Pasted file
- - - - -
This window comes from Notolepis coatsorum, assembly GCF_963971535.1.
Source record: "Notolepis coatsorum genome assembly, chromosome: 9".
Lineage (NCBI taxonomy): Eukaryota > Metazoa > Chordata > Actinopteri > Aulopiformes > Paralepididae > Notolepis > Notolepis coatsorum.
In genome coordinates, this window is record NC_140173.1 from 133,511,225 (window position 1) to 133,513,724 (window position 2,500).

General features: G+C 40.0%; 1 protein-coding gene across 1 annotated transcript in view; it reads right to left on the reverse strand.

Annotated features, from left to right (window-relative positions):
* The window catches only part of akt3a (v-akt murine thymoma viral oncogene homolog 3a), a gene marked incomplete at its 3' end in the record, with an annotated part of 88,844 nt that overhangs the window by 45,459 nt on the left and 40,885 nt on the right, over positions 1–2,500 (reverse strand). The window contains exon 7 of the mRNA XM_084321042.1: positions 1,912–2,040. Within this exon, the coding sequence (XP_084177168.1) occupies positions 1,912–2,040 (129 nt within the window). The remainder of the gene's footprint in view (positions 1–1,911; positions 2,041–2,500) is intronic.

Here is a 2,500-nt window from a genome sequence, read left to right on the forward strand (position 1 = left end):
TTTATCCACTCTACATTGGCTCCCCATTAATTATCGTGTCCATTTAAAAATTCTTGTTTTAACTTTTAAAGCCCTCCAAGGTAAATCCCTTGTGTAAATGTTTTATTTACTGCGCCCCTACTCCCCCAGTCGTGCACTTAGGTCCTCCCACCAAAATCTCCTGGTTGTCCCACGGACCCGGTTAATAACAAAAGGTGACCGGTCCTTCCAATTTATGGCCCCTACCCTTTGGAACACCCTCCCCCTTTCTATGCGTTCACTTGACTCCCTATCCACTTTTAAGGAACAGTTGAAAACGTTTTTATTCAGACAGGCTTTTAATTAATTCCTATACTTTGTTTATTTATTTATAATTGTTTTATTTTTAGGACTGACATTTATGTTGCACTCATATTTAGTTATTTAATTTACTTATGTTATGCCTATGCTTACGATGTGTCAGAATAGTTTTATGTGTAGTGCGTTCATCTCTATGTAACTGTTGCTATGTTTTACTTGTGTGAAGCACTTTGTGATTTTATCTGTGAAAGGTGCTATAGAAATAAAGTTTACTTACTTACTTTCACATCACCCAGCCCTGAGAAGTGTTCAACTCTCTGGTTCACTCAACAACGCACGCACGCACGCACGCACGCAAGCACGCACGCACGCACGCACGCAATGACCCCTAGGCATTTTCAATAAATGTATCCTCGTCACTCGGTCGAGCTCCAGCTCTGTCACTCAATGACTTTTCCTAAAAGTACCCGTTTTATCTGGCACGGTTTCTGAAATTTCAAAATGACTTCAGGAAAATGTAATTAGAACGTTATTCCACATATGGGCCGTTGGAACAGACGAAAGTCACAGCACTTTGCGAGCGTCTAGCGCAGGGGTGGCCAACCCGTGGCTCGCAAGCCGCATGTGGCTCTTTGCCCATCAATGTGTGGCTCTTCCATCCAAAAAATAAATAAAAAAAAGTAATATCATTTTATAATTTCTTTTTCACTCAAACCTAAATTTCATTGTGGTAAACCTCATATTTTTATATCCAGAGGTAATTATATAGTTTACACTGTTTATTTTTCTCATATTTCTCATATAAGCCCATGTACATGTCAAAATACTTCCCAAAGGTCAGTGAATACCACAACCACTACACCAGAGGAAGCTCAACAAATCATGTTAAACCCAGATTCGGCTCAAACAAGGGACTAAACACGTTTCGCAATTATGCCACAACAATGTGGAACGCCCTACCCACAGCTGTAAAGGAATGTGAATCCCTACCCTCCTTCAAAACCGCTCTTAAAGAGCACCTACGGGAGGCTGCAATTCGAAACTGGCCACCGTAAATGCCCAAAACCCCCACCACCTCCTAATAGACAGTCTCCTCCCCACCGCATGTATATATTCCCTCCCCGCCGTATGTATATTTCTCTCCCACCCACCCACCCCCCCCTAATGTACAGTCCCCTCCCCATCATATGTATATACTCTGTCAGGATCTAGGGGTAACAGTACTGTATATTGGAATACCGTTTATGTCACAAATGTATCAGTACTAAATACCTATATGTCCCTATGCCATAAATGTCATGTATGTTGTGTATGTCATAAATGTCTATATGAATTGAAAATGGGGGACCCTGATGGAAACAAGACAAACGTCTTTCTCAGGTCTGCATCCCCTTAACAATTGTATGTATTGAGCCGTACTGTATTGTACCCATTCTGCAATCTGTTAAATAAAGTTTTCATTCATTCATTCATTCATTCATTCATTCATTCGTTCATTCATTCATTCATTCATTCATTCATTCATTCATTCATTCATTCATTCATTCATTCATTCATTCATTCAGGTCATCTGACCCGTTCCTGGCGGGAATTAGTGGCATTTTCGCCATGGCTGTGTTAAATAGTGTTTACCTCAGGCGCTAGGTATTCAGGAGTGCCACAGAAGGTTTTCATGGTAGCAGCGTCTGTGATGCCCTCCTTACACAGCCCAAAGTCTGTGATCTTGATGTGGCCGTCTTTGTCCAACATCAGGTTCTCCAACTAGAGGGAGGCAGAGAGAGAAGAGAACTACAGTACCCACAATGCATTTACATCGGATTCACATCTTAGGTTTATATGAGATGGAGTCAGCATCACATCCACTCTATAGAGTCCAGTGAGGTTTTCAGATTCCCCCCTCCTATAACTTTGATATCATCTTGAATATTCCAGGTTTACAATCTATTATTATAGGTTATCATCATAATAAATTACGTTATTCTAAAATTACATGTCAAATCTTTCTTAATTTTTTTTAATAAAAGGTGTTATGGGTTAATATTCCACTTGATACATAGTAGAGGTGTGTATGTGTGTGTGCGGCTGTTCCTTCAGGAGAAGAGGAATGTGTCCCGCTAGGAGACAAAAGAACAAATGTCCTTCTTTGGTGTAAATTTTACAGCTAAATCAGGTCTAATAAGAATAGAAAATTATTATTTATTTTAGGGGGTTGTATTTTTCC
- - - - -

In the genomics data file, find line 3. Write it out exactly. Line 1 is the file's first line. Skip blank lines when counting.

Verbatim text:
Lineage (NCBI taxonomy): Eukaryota > Metazoa > Chordata > Actinopteri > Aulopiformes > Paralepididae > Notolepis > Notolepis coatsorum.